Mini Reviews: 1/15-1/21

The Company of Demons
by Michael Jordan

In what seemed to be the A plot, we have a serial killer returned after thirty years. In what becomes the A plot, our protagonist gets charged with a murder and has to clear himself. And then the original A plot comes back for a second round and ends… well, it just ends. No closure.

It’s not, strictly speaking, a bad book. In fact, I rated it four stars for the serial killer plot, but it loses in being so obviously written by a white guy. He can’t seem to help himself from hitting on the woman who comes to him as a client, even though he has a wife and daughter. This turns into a major plot point in the book, which is about as exciting as it sounds. This whole subplot that takes over the serial killer plot really kills the book’s flow.

I’d still recommend it for the serial killer plot, as that’s pretty unique and is actually based on the real Torso Murders of Cleveland.

The Premonition
by Chris Bohjalian

This is a set up to the novel The Sleepwalker. It focuses on the eldest daughter finding her mom sleepwalking, and covers meeting some new neighbors. It’s actually more interesting than I make it sound, but there’s no easy way to sum it up. In any case, it’s a good prelude to the novel and gives a little more background into the characters, so I recommend reading it before you read The Sleepwalker (or read it if you’ve already read The Sleepwalker).

Over the Garden Wall Vol. 3

Continuing the search for the Hero Frog, our intrepid adventurers get closer to Frog Town. Sara is a character in these stories, so that’s exciting if you, like me, always wanted to see more of her interacting with Wirt.

Each story is super cute and the art is always a charm, no matter what issue you read. I highly recommend this series for all ages.

Murder in the Dark
by Margaret Atwood

Murder in the Dark is a “collection of short stories and prose poems”, according to the book itself. This was my first experience with Atwood’s writing in total, so I was interested in digging in. I didn’t actually know what I was getting into when I bought it. I won’t lie, I had hoped it was a murder mystery.

As it stands, it’s an interesting assortment of stories. Each is only one to a few pages long (the whole collection is only 62 pages). One set of stories centers around a trip to Mexico, the stories people tell when they come home, the discomfort they leave by being tourists in a place that doesn’t belong to them. It’s interesting.

If you like Atwood, I recommend it. If you’re not, I’m not sure it’ll make you a fan, but it wasn’t a waste of a read.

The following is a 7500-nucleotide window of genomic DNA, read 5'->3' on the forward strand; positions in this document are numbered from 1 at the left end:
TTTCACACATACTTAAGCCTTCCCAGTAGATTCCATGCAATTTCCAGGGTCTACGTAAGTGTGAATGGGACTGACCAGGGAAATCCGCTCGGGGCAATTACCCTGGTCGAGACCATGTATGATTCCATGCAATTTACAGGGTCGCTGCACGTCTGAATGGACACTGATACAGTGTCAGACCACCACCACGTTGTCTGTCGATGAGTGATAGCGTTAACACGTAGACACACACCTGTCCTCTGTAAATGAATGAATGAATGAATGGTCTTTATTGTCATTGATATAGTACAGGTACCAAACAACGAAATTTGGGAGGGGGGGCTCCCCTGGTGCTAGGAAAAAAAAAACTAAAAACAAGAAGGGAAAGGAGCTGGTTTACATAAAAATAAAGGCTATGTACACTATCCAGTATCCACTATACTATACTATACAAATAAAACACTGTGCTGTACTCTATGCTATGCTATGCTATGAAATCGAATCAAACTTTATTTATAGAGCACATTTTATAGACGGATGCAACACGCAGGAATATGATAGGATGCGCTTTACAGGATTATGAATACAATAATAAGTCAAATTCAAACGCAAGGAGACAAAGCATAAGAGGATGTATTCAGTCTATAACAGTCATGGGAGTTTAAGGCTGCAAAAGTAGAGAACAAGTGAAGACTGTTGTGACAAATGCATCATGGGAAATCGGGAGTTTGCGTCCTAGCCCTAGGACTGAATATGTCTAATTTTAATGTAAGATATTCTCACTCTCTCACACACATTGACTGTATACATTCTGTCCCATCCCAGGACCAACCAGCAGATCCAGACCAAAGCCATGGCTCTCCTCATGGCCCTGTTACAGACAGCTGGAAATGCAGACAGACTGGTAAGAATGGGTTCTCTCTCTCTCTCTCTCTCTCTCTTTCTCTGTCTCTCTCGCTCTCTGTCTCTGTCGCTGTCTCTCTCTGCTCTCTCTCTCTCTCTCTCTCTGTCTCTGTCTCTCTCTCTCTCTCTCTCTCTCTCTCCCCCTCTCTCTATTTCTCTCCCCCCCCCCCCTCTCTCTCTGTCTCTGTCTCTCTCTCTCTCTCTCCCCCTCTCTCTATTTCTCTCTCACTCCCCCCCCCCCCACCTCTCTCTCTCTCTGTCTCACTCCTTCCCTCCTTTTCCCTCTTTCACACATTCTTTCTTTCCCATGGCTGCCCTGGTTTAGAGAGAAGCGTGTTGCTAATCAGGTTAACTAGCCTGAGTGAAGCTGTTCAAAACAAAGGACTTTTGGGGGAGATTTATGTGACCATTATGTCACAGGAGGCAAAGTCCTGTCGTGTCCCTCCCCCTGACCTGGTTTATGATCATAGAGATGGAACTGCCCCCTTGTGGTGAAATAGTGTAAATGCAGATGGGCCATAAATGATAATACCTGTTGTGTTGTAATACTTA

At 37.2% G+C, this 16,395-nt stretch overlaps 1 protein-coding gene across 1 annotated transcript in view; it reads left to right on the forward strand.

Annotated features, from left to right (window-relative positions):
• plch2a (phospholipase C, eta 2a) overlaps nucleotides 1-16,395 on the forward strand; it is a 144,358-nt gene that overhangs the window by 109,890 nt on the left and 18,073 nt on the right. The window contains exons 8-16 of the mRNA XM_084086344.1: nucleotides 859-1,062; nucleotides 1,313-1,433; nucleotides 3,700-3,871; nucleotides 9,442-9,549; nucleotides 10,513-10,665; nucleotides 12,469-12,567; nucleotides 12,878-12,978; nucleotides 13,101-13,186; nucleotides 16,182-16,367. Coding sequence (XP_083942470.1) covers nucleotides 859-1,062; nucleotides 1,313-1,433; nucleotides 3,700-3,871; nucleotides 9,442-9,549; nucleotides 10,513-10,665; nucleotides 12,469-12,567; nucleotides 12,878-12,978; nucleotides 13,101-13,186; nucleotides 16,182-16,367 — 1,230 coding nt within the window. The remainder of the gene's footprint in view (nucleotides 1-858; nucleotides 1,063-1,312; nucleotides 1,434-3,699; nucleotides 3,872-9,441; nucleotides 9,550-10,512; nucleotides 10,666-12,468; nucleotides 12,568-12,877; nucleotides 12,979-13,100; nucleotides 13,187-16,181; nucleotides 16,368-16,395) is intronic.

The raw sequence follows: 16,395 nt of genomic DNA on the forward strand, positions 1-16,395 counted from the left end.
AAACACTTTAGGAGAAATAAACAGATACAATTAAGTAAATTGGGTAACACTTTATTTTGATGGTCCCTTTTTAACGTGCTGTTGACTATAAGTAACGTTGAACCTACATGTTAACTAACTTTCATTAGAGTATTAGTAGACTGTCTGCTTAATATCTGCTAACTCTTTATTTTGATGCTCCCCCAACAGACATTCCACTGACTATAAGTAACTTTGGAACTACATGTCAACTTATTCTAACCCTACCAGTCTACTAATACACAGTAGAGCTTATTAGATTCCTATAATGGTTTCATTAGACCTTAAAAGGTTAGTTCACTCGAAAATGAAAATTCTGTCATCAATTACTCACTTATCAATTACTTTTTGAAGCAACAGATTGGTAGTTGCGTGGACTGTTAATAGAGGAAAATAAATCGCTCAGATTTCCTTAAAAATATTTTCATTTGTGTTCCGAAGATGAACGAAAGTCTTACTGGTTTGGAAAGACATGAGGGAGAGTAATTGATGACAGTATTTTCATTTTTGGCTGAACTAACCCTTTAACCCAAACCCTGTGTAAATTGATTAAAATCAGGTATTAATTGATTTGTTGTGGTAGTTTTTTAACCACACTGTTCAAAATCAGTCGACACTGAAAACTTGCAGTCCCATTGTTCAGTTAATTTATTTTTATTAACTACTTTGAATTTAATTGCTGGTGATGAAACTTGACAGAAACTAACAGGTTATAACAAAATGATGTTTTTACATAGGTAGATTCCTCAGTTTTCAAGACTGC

Sleep No More
by P. D. James

Boy, I can’t recommend this one enough. Six short stories of murder, each one nicely crafted to give you that eerie feeling that you know a dark secret you shouldn’t. Sometimes you follow the murderer, sometimes you follow someone involved in it. In each case, the characters are fleshed out by the text and each individualized. There’s no bleed between the stories, so each one has to stand on its own, and they sure do.

Definitely check this one out if you’re into solid murder mysteries.

Stillhouse Lake
by Rachel Caine

I won’t lie, I half read this book while watching something else. I could only take so much repetitive paranoia and stress from the main character. The writing wasn’t bad, but the story just dragged on and on. There was a decent twist as to who the villain was, with some good clues planted just right so you could figure it out yourself. However, it’s set up for a sequel (out now, Killman Creek), which is apparently set up for another sequel. How long can this go on? As long as the author can stretch it, I guess.

by Tom Gauld

Mooncop is a story about the sole cop on the moon. We follow him as the moon’s inhabitants leave to go back to Earth, until there’s only two people left on the moon. It’s a solid meditation on dreams and the way capitalism crushes those with changes that serve no one. It’s a quick read, but a good one. I definitely recommend it.

You’re All Just Jealous of My Jetpack
by Tom Gauld

A collection of comics done for The Guardian, they focus on literature, life, the classics, and the future. There are some really great ones in there, and I definitely recommend it if you like your humor subtle and wry.

About Fleet Sparrow

Writer, Reader, Critic, Bear.
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